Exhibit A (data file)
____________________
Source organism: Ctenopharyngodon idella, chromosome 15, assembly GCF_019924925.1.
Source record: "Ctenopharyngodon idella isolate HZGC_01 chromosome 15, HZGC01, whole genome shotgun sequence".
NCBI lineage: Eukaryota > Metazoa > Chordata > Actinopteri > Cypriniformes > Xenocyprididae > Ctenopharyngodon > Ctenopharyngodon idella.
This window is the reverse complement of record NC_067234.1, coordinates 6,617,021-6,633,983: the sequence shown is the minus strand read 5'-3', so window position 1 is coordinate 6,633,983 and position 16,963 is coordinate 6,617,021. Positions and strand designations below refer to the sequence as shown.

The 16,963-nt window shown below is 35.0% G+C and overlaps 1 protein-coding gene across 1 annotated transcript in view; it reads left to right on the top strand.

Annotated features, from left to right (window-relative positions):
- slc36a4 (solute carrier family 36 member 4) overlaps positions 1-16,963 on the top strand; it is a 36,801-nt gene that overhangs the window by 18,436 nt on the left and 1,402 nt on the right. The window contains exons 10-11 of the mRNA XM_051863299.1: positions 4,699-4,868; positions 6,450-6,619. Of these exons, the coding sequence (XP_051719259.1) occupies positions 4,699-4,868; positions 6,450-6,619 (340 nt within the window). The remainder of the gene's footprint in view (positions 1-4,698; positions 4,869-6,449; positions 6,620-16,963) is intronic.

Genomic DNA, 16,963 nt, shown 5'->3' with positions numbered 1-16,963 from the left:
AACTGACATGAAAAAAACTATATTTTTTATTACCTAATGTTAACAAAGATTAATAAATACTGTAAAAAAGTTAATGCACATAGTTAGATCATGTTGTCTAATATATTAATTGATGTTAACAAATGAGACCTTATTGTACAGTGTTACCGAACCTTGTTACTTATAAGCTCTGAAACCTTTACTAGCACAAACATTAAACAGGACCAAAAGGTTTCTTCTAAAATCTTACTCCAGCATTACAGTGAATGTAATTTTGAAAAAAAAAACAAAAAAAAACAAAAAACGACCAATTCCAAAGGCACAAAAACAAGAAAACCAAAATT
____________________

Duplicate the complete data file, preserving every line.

Source organism: Ctenopharyngodon idella, chromosome 15, assembly GCF_019924925.1.
Source record: "Ctenopharyngodon idella isolate HZGC_01 chromosome 15, HZGC01, whole genome shotgun sequence".
NCBI lineage: Eukaryota > Metazoa > Chordata > Actinopteri > Cypriniformes > Xenocyprididae > Ctenopharyngodon > Ctenopharyngodon idella.
This window is the reverse complement of record NC_067234.1, coordinates 6,617,021-6,633,983: the sequence shown is the minus strand read 5'-3', so window position 1 is coordinate 6,633,983 and position 16,963 is coordinate 6,617,021. Positions and strand designations below refer to the sequence as shown.

The 16,963-nt window shown below is 35.0% G+C and overlaps 1 protein-coding gene across 1 annotated transcript in view; it reads left to right on the top strand.

Annotated features, from left to right (window-relative positions):
- slc36a4 (solute carrier family 36 member 4) overlaps positions 1-16,963 on the top strand; it is a 36,801-nt gene that overhangs the window by 18,436 nt on the left and 1,402 nt on the right. The window contains exons 10-11 of the mRNA XM_051863299.1: positions 4,699-4,868; positions 6,450-6,619. Of these exons, the coding sequence (XP_051719259.1) occupies positions 4,699-4,868; positions 6,450-6,619 (340 nt within the window). The remainder of the gene's footprint in view (positions 1-4,698; positions 4,869-6,449; positions 6,620-16,963) is intronic.

Genomic DNA, 16,963 nt, shown 5'->3' with positions numbered 1-16,963 from the left:
AACTGACATGAAAAAAACTATATTTTTTATTACCTAATGTTAACAAAGATTAATAAATACTGTAAAAAAGTTAATGCACATAGTTAGATCATGTTGTCTAATATATTAATTGATGTTAACAAATGAGACCTTATTGTACAGTGTTACCGAACCTTGTTACTTATAAGCTCTGAAACCTTTACTAGCACAAACATTAAACAGGACCAAAAGGTTTCTTCTAAAATCTTACTCCAGCATTACAGTGAATGTAATTTTGAAAAAAAAAACAAAAAAAAACAAAAAACGACCAATTCCAAAGGCACAAAAACAAGAAAACCAAAATT